The Kawasaki Teryx 4 was an all new model line in 2012. The four seater UTV segment has been a big hit in general, and the Teryx4 has been a big seller for Kawasaki too. With a year behind it, we thought it was a good time to see how the Teryx 4 looked for 2013.
We don't normally recommend buying the first year model of anything, so we were really waiting for the 2013 Kawasaki Teryx 4 model introduction. Now it's time to take a serious look at what Kawasaki calls an "RUV" (recreational utility vehicle).
Even though the Teryx 4 looks a lot like the 2 seat Teryx, there are some major differences. Let's get those out of the way first.
If you're going to build a four seat UTV based on a two seat model, you'll have to start with the frame. There are two choices, stretch the existing 2 seat frame, or design an all new one. Kawasaki did the right thing and went the all new route.
By doing so, they were able to provide roomy seating for four adults, while only increasing the wheelbase 10 inches over the 2 seat Teryx. A new double X-brace design increases stiffness to preserve good handling and frame strength.
One of our favorite new features of the Kawasaki Teryx 4 was the EPS (electric power steering). It was offered on upper tier models in 2012, but has been made standard on all models for 2013.
The 749cc V-twin is the same basic engine found in the standard 2 seat Teryx. Power is up by about 15% for the Kawasaki Teryx 4 models. The increase comes from some old school hot rodding tricks. Compression is raised from 8.8 to 9.3, throttle bodies are 2mm larger, cams and exhaust headers are upgraded, and more fuel is supplied by higher capacity injectors. Don't ask about fuel economy, but there's a good reason for the larger fuel tank.
To put the extra power to good use, Kawasaki has added a wet, multi-plate, centrifugal clutch to the CVT transmission. That translates to much better throttle response, especially at lower speeds and tedious conditions. It virtually eliminates slippage of the CVT belt, which increases life of the belt tremendously.
Kawasaki also dropped the vintage, hand controlled front differential and joined the 21st century with an electronically controlled unit that has a switch mounted in the dash. You can switch from 2wd, 4wd limited slip, and fully locked 4wd.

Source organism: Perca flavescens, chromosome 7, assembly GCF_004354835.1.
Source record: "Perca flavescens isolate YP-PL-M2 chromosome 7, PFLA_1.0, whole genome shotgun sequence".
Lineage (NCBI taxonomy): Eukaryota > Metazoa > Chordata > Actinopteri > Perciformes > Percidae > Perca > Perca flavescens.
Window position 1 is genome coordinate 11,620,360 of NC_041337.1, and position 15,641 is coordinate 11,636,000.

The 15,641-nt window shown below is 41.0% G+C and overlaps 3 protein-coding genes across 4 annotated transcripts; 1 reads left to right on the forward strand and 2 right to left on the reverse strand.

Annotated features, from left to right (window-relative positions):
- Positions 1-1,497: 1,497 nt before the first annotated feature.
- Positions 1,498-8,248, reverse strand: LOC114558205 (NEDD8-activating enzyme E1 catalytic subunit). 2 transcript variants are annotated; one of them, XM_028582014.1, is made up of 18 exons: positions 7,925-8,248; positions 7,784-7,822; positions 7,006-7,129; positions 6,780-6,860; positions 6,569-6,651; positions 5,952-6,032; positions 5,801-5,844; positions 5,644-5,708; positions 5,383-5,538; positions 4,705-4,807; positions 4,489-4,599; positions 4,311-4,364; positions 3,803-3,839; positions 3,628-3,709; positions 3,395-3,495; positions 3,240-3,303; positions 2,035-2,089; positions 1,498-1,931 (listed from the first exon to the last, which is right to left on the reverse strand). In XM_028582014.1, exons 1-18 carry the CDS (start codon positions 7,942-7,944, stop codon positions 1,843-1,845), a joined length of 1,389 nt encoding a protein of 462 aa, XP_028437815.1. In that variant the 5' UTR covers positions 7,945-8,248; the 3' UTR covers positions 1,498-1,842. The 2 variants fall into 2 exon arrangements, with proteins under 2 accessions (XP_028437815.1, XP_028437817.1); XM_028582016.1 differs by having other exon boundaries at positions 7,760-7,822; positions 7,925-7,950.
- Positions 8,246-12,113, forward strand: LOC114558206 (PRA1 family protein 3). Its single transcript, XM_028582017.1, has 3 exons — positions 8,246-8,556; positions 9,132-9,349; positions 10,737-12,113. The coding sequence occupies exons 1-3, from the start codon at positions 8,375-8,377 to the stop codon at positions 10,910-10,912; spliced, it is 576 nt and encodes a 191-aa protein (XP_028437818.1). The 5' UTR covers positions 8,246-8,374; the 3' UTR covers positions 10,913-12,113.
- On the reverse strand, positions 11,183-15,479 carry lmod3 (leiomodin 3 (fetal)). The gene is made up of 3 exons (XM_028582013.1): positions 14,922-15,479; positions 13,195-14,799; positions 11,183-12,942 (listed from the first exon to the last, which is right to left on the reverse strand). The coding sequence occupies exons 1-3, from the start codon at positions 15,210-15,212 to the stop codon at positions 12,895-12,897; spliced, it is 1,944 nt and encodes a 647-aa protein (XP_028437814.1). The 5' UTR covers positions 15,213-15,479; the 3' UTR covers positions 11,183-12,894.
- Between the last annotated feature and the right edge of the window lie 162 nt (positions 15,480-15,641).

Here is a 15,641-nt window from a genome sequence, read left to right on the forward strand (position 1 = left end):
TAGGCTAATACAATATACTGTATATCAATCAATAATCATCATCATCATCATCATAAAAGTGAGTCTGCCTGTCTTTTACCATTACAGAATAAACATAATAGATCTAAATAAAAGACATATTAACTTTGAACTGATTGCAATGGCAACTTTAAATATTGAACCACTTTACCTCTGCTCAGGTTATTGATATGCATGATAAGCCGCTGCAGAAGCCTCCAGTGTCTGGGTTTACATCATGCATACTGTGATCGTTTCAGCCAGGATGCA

The Kawasaki Teryx 4 is a modern miracle of packaging. While the Teryx4 is only nine inches longer than the 2 seater, Kawasaki was able to find room to fit four bucket seats with plenty of room for four full size humans. There's even a full compliment of cup holders and grab rails for each seating position, along with seat belts. Everyone can stay hydrated while they remain safe and secure in their seats.
A multi-function digital display saves dash space and resembles the ones that many cars come with these days. Other car like items include the the center mounted hand brake, two 12v accessory outlets - one each front and rear, and of course the four doors.
A few other things worth mentioning are the full roll cage that extends outside the body for better protection. The extended fenders that help minimize splashing. A cargo bed that's about half the size of the 2 seater, but surprisingly functional. And maybe the most important feature, top quality Maxxis all-terrain tires.
We'll include complete specs at the end of this article, so we won't bore you with all the nitpickin' details here. Let's just get to what everybody really wants to know - how does this thing drive?
It's obvious that the Teryx4 is more suited for tighter situations than full throttle, high speed, open spaces. The drivetrain continues that theme. Low and mid range power are good, in a laid back, flat, smooth delivery kind of way. Top speed is limited to 50 mph, so there's no high power speed rush with this UTV.